So, how does one get M100 CP/M rolling with the NSC800? CP/M 2.2 is generally based on 8080, so the operating system itself is fine. Well you for sure need a REXCPM, either 2MB or 4MB. I will assume that you would have already been familiar with setting up M100 CP/M using the standard config with 80C85 installed.

There are a few major considerations.

  1.  RXCMGR software does NOT support NSC800!  RXCMGR makes extensive use of the 80C85 undocumented opcodes, so it won't run on NSC800.
  2.  Installing and running CP/M relies solely on the tools provided for M100 CP/M.
  3.  In order to load up the M100 CP/M utilities, you will need a DOS of some kind.  See below.
  4.  M100 CP/M, as it comes in standard form, IS generally compatible with NSC800.  
  5.  IMPORT and EXPORT are not written using 8080 opcodes, so you will need replacements.  See below.
  6.  If you want to use the BCR Hack for external video over MVT100, you need to (1) change the hack slightly and (2) patch CP/M.  See below.
  7.  Also note - the utilities for backup/restore of REXCPM also do not work on NSC800.

How do I transfer files into the laptop?

TELCOM application in M100 still works with M100. So, any .DO file is loadable using the standard methods with TELCOM.

  But why?  What about the interrupt issue?  
  ... in the modified T102 main rom, I have patched it up so that the serial port still works correctly.
  The T102 main rom provides routines for getting and sending data over RS-232 and those routines work fine.
  However, any serial port software that uses POLL MODE will not work correctly as the NSC800 does not have an opcode like SIM/RIM.
  --> so as a general rule I would say - assume that serial port and BCR port work fine with NSC800, but it is possible that 3rd party software
  might try to POLL the interrupt status and that could cause a problem.  Try first, and decide.

TELCOM alone does not solve the problem, since .CO and .BA programs are not text. What to do? Well, what about TEENY? TEENY happens to make use of SIM opcode unfortunately. So, I have built on the great work of Ron Wiesen, and modified TEENY to run on NSC800.

I have been using NTEENY below and do not observe any problems, but please do report back if you find any issues. This is for NSC800 only, please use standard TEENY on 80C85.


This is not as fancy as Ron's because it loads and runs at a fixed location 62213, but it should suffice.

How do I get M100 CP/M loaded up?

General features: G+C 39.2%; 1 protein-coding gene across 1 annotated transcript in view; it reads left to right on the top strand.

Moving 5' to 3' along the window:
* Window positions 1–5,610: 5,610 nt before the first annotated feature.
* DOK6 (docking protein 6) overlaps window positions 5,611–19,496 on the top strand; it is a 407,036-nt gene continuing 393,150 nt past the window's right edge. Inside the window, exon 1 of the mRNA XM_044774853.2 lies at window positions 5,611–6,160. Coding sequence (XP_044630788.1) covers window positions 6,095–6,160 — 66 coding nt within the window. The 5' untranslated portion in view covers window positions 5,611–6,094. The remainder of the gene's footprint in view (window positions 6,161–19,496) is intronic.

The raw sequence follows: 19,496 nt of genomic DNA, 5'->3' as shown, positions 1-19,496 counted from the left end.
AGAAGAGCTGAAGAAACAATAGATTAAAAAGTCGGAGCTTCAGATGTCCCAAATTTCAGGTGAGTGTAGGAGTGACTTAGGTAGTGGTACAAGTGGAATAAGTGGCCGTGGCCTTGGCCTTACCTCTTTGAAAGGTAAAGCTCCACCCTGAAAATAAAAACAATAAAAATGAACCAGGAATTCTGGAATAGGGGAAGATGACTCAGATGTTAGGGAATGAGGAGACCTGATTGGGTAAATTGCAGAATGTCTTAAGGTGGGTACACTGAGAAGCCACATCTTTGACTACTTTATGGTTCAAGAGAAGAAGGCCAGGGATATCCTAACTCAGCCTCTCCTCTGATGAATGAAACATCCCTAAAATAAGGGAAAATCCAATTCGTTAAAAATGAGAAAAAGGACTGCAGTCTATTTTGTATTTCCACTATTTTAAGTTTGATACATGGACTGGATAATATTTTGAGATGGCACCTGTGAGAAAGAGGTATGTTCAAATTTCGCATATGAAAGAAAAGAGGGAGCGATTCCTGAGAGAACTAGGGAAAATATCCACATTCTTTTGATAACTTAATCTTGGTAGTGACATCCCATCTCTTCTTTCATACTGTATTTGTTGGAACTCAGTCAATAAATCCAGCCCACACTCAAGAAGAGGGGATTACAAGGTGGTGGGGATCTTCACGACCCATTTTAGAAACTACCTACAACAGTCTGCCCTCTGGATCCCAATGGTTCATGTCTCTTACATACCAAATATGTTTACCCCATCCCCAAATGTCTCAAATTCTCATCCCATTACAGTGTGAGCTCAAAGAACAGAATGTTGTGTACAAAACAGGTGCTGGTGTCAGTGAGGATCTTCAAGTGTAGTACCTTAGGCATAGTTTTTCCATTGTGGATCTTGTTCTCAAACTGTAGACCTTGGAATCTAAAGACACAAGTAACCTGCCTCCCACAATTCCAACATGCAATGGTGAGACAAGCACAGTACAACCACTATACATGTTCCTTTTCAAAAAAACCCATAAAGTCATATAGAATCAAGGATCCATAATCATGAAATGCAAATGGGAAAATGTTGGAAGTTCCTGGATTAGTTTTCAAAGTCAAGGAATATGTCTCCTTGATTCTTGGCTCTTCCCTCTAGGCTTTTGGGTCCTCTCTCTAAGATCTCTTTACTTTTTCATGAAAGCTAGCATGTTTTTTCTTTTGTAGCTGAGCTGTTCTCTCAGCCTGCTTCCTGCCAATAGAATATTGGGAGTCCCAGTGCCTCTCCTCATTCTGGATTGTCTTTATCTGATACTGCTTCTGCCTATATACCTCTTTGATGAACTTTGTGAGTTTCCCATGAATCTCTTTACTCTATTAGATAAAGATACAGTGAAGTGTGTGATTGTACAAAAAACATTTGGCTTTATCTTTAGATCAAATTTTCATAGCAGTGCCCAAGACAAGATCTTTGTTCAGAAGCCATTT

The best way to get M100 CP/M running with NSC800 is to start with a known good M100 CP/M installation, and then convert the hardware.

The currently posted version of M100 CP/M happens to use 8085 undocumented opcodes. A modified version of M100 CP/M has been prepared that is pure 8080.


  This version of M100 CP/M includes the following changes
  1. all 8085 undoc opcodes have been removed, and the code reworked.
  2. a patch has been applied to support the NSC800 version of the BCR hack.

Because stock IMPORT/EXPORT don't work with the NSC800, that problem needs to be solved BEFORE you install the NSC800 CPU.

I modified Philip's IMPORT and EXPORT routines to eliminate the 80C85 undoc opcodes and SIM/RIM. The result are 8080 based versions called IMP80 and EXP80, below.


Steps to get M100 CP/M and NSC800 running:

  0.  Modify the M100 to put a socket in place where the 80C85 is.  Install the 80C85 for now.
  1.  Start with a freshly installed REXCPM in an M100, with no CP/M installed.   So, a blank REXCPM.
  2.  Follow Philip's procedures to get an initial M100 CP/M system up and running.  Use the posted files.
  3.  Run M100 CP/M from the laptop LCD, not RS-232 or CASS (BCR).
  4.  Using IMPORT, transfer into CP/M the modified IMP80 and EXP80.  Test that they work as expected.
  5.  Update M100 CP/M to use CPM440_patched.bs, by using CPMUPD.CO.  Change the filename to CPM440.bs.
      Switch back to M100 mode.  Run the command CPMUPD.CO CPM440.bs
      This will update the CP/M operating system.

OK, now you have a system ready to transplant the NSC800. Next..

  6.  Open the M100, and install (1) the NSC800 and (2) the modified main ROM.
  7.  Close up the laptop, and power up.  You should see that the NSC800 is working.
  8.  Now, start CP/M and you should be up and running.

Since the NSC800 and RXCMGR are incompatible, use CPM.CO to start CP/M.

For added convenience, I have made a version of CPM.CO as a .DO file, for easy file transfer to the laptop. Use this if your CPM.CO file gets corrupted.


Comments welcome on this procedure!

What about using the BCR Hack for external video?

Ah, great question! As you know M100 CP/M supports 3 types of video

  1.  M100 native LCD
  2.  VT100 video over RS-232
  3.  VT100 video over (a suitably modified) BCR port

With NSC800 processor, since we don't have the SOD pin and the SIM opcode, the BCR hack needed to change. That change is documented here:


This change requires a bit of software change to work, though. To make M100 CP/M send video data over this modified BCR hack, a patch is needed.

The patched CPM440.bs file posted above includes this patch.